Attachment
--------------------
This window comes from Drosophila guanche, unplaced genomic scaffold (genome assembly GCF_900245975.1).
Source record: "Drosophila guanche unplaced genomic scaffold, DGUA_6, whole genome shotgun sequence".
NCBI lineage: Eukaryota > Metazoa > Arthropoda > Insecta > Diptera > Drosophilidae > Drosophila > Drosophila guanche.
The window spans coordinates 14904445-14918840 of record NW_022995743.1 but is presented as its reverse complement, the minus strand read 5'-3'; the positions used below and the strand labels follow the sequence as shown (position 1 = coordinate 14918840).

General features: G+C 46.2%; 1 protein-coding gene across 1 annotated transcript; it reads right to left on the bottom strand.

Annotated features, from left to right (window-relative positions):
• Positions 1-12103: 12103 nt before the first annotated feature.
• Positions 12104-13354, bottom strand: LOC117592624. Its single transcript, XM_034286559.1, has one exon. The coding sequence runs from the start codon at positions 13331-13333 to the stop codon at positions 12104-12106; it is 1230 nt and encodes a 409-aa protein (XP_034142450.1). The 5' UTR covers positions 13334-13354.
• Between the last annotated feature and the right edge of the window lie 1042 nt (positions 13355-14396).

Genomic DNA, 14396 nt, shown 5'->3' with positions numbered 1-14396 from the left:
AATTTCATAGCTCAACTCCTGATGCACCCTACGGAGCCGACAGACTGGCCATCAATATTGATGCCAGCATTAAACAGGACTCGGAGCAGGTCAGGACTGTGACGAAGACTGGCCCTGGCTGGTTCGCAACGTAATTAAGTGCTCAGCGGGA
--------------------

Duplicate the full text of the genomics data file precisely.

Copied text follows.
This window comes from Drosophila guanche, unplaced genomic scaffold (genome assembly GCF_900245975.1).
Source record: "Drosophila guanche unplaced genomic scaffold, DGUA_6, whole genome shotgun sequence".
NCBI lineage: Eukaryota > Metazoa > Arthropoda > Insecta > Diptera > Drosophilidae > Drosophila > Drosophila guanche.
The window spans coordinates 14904445-14918840 of record NW_022995743.1 but is presented as its reverse complement, the minus strand read 5'-3'; the positions used below and the strand labels follow the sequence as shown (position 1 = coordinate 14918840).

General features: G+C 46.2%; 1 protein-coding gene across 1 annotated transcript; it reads right to left on the bottom strand.

Annotated features, from left to right (window-relative positions):
• Positions 1-12103: 12103 nt before the first annotated feature.
• Positions 12104-13354, bottom strand: LOC117592624. Its single transcript, XM_034286559.1, has one exon. The coding sequence runs from the start codon at positions 13331-13333 to the stop codon at positions 12104-12106; it is 1230 nt and encodes a 409-aa protein (XP_034142450.1). The 5' UTR covers positions 13334-13354.
• Between the last annotated feature and the right edge of the window lie 1042 nt (positions 13355-14396).

Genomic DNA, 14396 nt, shown 5'->3' with positions numbered 1-14396 from the left:
AATTTCATAGCTCAACTCCTGATGCACCCTACGGAGCCGACAGACTGGCCATCAATATTGATGCCAGCATTAAACAGGACTCGGAGCAGGTCAGGACTGTGACGAAGACTGGCCCTGGCTGGTTCGCAACGTAATTAAGTGCTCAGCGGGA